Some great lines in this piece on the glut of oil weighing on price
- A massive supply glut has caused global oil prices to crash this year
- “floating storage” of crude oil soared to nearly triple the normal level last week, according to ClipperData
- It’s a “super tanker traffic jam”
- Epic oil glut
Smith first noticed the maritime congestion popping up a month ago off the coast of Singapore. And then ClipperData discovered a similar phenomenon off China and even the Arabian Gulf.
“There just appears to be more oil than can be dealt with. They haven’t got anywhere to put it”
Talk about a change in fortunes.
Ratings agency Moody’s is the latest to warn that the huge decline in oil prices, and weak prospects for a serious recovery, are set to pinch the finances of Gulf states hard, potentially damaging the countries’ credit profiles.
Bahrain, Kuwait, Oman, Qatar, Saudi Arabia and the UAE, (collectively, the Gulf Cooperation Council) ran an aggregate fiscal surplus equivalent to 9 per cent of GDP from 2010 to 2014, Moody’s says. That is set to flip into a deficit close to 10 per cent in 2015 to 2016, it thinks.
Says Steffen Dyck, an analyst at Moody’s:
We expect that the impact of lower hydrocarbon revenues on GCC public finances will spur policy adjustments in 2016. These could include reductions in subsidy spending and measures to broaden the non-oil revenue base.
Brent crude, which now trades at $48.90 per barrel, is set to average $55 per barrel this year, $53 next year, and $60 in 2017, Moody’s analysts reckon. That’s well below previous forecasts of $65 in 2016 and $80 in the following year.
Moody’s notes that:
BP will pay a higher than expected $20.8bn to settle civil claims with US federal and state authorities over the 2010 Deepwater Horizon disaster, with $8.1bn of the funds designated for coastal wetlands and marine mammals as part of a 15-year Gulf of Mexico restoration plan.
Federal agencies provided details of the settlement for the first time in a decree that was filed on Monday. The settlement amount exceeds the $18.7bn deal announced in July, which officials attributed to additional refinements of penalties and amounts that BP has already paid.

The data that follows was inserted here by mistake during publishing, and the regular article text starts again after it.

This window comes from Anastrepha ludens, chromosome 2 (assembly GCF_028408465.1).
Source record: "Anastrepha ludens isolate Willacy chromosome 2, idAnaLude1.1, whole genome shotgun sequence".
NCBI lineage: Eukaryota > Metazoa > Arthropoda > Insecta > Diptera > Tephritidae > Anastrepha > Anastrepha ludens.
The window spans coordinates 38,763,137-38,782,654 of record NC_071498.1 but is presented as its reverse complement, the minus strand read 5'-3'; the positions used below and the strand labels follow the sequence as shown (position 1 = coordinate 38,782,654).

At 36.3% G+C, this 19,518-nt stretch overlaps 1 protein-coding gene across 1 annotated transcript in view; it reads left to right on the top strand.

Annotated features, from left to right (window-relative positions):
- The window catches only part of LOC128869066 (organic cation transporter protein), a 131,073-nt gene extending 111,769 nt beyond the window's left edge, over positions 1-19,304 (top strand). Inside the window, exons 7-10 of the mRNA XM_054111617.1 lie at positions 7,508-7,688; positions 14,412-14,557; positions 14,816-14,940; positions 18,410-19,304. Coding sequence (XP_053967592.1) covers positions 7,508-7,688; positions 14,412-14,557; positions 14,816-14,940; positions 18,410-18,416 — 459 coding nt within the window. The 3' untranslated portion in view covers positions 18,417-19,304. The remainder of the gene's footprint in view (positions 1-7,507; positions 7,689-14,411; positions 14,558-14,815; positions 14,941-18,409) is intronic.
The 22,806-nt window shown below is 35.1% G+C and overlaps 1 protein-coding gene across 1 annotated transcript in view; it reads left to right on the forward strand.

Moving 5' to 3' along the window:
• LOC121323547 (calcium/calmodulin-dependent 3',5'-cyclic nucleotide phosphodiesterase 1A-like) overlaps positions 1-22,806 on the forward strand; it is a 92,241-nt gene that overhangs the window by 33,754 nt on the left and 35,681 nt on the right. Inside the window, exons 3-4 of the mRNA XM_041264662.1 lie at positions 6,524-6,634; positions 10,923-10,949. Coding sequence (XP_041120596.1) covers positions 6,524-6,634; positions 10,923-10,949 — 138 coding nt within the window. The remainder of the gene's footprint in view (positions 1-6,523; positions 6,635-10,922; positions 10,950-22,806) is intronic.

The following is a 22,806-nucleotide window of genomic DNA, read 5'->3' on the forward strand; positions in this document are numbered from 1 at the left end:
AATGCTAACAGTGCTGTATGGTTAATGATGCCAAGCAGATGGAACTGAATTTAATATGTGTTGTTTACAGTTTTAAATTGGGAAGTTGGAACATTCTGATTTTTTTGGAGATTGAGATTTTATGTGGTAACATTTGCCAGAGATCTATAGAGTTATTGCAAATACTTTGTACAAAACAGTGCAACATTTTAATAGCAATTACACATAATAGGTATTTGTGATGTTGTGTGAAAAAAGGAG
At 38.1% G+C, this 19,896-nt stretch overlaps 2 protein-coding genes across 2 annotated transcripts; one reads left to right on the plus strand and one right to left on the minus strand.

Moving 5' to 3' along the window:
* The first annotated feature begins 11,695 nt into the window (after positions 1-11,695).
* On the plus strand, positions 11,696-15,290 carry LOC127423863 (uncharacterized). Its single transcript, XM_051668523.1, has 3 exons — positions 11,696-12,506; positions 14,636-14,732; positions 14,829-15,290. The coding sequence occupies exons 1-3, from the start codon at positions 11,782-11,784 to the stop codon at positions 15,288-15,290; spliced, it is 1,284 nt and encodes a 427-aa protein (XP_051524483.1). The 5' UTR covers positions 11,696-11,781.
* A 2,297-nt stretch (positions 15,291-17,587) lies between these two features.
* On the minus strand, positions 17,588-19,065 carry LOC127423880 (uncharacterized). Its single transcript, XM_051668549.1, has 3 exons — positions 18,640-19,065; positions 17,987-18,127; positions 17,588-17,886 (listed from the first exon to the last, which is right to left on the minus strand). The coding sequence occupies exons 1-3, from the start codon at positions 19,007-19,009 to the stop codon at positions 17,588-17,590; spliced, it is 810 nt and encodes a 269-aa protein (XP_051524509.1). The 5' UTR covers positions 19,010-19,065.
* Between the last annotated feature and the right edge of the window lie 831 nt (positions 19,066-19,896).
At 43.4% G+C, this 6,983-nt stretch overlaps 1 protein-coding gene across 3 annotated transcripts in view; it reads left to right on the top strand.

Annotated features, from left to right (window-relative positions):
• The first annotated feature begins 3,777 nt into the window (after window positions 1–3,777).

The deal announced on Monday is the largest ever reached by the Department of Justice with a single entity and resolves what could have been years of legal wrangling over the April 2010 oil spill and explosion that killed 11 workers.
Also included in the settlement are the five Gulf states affected by the spill — Alabama, Florida, Louisiana, Mississippi and Texas. There will be a 60-day public comment period and then the agreement will be subject to court approval.
“BP is receiving the punishment it deserves, while also providing critical compensation for the injuries it caused to the environment and the economy of the Gulf region,” Attorney-general Loretta Lynch said. “Once approved by the court, this agreement will launch one of the largest environmental restoration efforts the world has ever seen.”
Fars news agency, via Reuters, reports:
Iran, six powers to hold comprehensive meeting at 0800 GMT at UN headquarters
Fars is an Iran news agency
Just the headline at this stage.
Oil prices have been dribbling lower all morning:
CRUDE WTI :
Major Support at $ 51.23
Break below this level and closes for 3 consecutive days we see Panic upto $ 47.45—-46.19 level.
The anti-begging campaign by Dubai Police, which began on June 7, has exposed a new category of beggars, who stay in 5-star hotels in Dubai and enter the country on business visas, according to a report in ‘Emarat Al Youm’.
Dubai Police arrested 70 such beggars, said Colonel Mohammed Rashid Al Muhairi, Director, Tourism Security, CID.
They stand before mosques, malls and roam the streets in poor clothes, but otherwise dress according to their station.
Recalling an incident, Lieutenant Colonel Ali Salem, Director, Infiltrators and Illegal Department, CID, Dubai Police, said when cops nabbed an Arab woman she pleaded with officials not to arrest her as she is a mother of four kids and they are all alone. Police discovered the kids aged between three and nine years in a 5-star hotel.